Also, because I ran a linguistic society, I was contacted by David Arnold, a student of the University of Edinburgh, who invited the society to the first Undergraduate Linguistics Association of Britain conference … but that’s another very long story… (click the link to find out!)

Bad things: People kept expecting me to be some kind of linguistics whizz-kid – which was a pity because I’m actually quite stupid. They’d be all like “Tom, you run the linguistics society, do you remember all the rules on Sanskrit morphology” and I’d be all like “no!” then they’d be all like “what about a brief history of marxism in linguistics” and I’d be like “how would I know that?!” then they’d say “oh but you’re the president of the linguistics society, surely you’d know” and then I would have to run away and hide in shame.

Also running a society (*cough* especially a twice-award-winning society *cough*) takes a lot of time – so you need to ensure you stay organised and not let it take over your life!

Anything else: If you’re at university studying linguistics and there isn’t a linguistics/language society near you, set one up! Make sure you’ve got some good people who are just as enthusiastic as you are to work with, and you’re good to go.

And if there is a society near you, get involved in any way that you can – it’s a great way to meet people and have fun, all while pretending you’re only doing it to beef up your CV.

Applying for courses – UWE BA English Language and Linguistics, UCL MSc Speech and Language Sciences

Contributor: Amie

What? I studied english language and linguistics at UWE and I am starting a masters in speech therapy at UCL next year.

Why did you choose this place? I chose UWE as it was the best university that provided this combination. The linguistics dept at that time was very strong with great staff. As for UCL, it is one of the best universities in the world. Although I’m dreading moving out of Bristol I am really excited to study there. I was very impressed with the facilities and staff there when I went for my interview. The student support in the SLT dept at UCL has also already been exemplary.

How did you find the application process? The application process for my undergrad was simple, and stress free. The masters was a lot harder, a lot more work, and expensive, which I did not expect. I was lucky and had a lot of support but I think it would be very difficult for someone who doesn’t have support from a person with experience in SLT.

What do you do here? When I graduated I worked in the English department of a secondary school, at TESOL summer schools, and then as an assistant speech therapist in a brain injury rehab unit. I now work as a learning support assistant in a special needs school with adolescents with profound and multiple disabilities.

The good things: intellectually challenging, linguistics can lead to many careers, SLT marries linguistics, medical science and public service perfectly

The bad things: linguistics can  lead to many careers!! slt is very competitive with a lack of universities offering the course, application process to SLT masters.

Anything else we should know: get work experience in anything that you feel could be relevant to your future career. This is the most important thing, more than the uni you go to, your degree mark (within reason), more than anything.

Work Placement – Student Ambassador – UWE

Contributor: Amy

Where? UWE
What? Student Ambassador
Why did you choose this place? I am a student at UWE and wanted to make the most of opportunities that are only available whilst at university before it is too late.
How did you find the application process? Easy. I had to fill in an online application form stating previous relevant experience and why I wanted to be an ambassador. Then I attended a group interview and training.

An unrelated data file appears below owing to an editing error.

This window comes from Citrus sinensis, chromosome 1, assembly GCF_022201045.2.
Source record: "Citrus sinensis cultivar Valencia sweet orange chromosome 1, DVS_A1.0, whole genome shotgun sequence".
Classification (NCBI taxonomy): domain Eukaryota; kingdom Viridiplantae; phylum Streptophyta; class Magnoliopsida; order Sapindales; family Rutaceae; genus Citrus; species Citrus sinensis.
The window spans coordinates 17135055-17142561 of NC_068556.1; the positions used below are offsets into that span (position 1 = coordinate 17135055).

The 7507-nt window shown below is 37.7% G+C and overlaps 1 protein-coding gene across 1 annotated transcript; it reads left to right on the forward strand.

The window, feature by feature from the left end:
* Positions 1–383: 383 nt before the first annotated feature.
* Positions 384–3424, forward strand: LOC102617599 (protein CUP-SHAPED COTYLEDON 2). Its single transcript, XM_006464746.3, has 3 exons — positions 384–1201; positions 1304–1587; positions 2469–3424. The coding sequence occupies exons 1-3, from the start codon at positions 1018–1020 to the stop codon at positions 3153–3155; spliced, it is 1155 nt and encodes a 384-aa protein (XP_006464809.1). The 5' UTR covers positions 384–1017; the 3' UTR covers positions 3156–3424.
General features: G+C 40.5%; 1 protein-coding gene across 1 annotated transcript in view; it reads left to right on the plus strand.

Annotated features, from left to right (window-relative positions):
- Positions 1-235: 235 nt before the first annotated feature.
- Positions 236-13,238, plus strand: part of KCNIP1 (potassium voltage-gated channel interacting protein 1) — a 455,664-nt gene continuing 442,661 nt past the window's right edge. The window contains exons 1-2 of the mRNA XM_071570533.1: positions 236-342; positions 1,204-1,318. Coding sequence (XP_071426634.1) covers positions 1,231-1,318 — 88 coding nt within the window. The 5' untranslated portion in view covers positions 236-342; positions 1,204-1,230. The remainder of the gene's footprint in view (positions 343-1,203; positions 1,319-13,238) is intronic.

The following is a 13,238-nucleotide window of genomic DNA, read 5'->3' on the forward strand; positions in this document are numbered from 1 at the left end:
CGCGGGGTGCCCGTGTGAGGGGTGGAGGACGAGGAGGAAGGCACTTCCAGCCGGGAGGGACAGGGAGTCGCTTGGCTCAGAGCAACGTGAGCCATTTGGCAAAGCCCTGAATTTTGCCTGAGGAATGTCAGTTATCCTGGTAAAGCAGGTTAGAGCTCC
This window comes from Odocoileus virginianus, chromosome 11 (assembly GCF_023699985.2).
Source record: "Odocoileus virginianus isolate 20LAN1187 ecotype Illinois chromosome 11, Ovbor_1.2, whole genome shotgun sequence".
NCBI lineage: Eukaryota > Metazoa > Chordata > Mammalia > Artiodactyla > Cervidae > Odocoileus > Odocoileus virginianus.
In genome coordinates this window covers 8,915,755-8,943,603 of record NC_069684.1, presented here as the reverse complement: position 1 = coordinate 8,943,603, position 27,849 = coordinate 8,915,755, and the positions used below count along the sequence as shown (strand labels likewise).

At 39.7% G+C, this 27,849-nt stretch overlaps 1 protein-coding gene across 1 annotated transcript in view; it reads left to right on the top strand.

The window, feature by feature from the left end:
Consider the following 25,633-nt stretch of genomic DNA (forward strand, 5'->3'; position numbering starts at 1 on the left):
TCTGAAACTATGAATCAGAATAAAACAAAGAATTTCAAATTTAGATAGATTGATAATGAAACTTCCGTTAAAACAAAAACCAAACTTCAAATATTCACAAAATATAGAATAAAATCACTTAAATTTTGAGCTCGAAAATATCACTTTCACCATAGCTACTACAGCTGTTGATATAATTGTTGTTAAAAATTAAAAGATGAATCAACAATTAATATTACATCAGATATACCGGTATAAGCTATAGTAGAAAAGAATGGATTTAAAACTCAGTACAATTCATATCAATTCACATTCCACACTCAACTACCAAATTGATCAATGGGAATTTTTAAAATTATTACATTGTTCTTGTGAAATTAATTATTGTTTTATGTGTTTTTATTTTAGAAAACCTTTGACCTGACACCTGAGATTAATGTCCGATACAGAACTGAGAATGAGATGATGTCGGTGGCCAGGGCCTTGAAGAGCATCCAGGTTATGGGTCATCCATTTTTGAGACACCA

What do you do here? I help at events that happen at the university. I have assisted at graduation ceremonies, school visits to campus and generally directing people around the university. I helped over Freshers’ week, guiding Freshers around the university.
The good things: Good pay, flexibility (you are emailed different jobs and have the options of applying for it, or not. This was really good around exam time, as I wasn’t required to do a minimum number of shifts so I could concentrate on my studies), meeting other student ambassadors, working with a variety of people (school and college students, lecturers and academics, university staff) which I believe has improved my confidence in communicating with different people.
The bad things: The only bad thing I can think of is that getting shifts can sometimes be competitive as there are over 200 ambassadors at the university competing for the same jobs. However because I have never missed a shift, been late or haven’t pulled my weight, I am often chosen for the roles I apply for.
Anything else we should know: I would definitely recommend being a student ambassador!

Volunteering – Secretary – UWE Linguistic Society

Contributor: Antonia
Which Society? UWE Linguistics Society
Why did you get involved? I got involved because the position of secretary was free and I felt like I could have some fun taking on this opportunity and also get some experience. And I was right about that 🙂
What was your position? Secretary
What are your duties? Mostly COMMUNICATION – Inbox – sorting out what is (not) relevant for us (lots of spam); ensuring smooth communication among all committee members and also the Society’s members; organizing meetings – booking the rooms etc. – and the AGM; putting together all the documents for the SU
What has been your greatest achievement? The AGM was quite hard to organize… afterwards all the documents had to be filled out correctly and sent back to the SU in about a week’s time – so I am glad it all went well and we were able to elect a new committee for the next academic year 🙂
The good things: Being a member of the committee gave me so much experience! It gave me lots of insight into how the SU works and how it co-operates with the university itself. Also I had to opportunity to see how to run a student-organizes conference, invite your members to a trip and organize it. It taught me a big deal of tolerance towards others!
The bad things: When you are busy with your uni work and you are supposed to fulfil your secretary duties at the same time, it can be a bit stressful… Also my job is to make sure that everyone is doing what they’re supposed to do – and on time – so basically I have to hassle people about deadlines etc. which is not a very nice thing to do…
Anything else you’d like to say?: I am really grateful that other members voted for me so that I can make a most of this! If I was just a regular member, I could never get so much insight into how the British student union is run…  I will take all that experience and memories back with me to the Czech Republic and I think I will try to make people more involved there and create something similar as what we’ve had in Bristol 🙂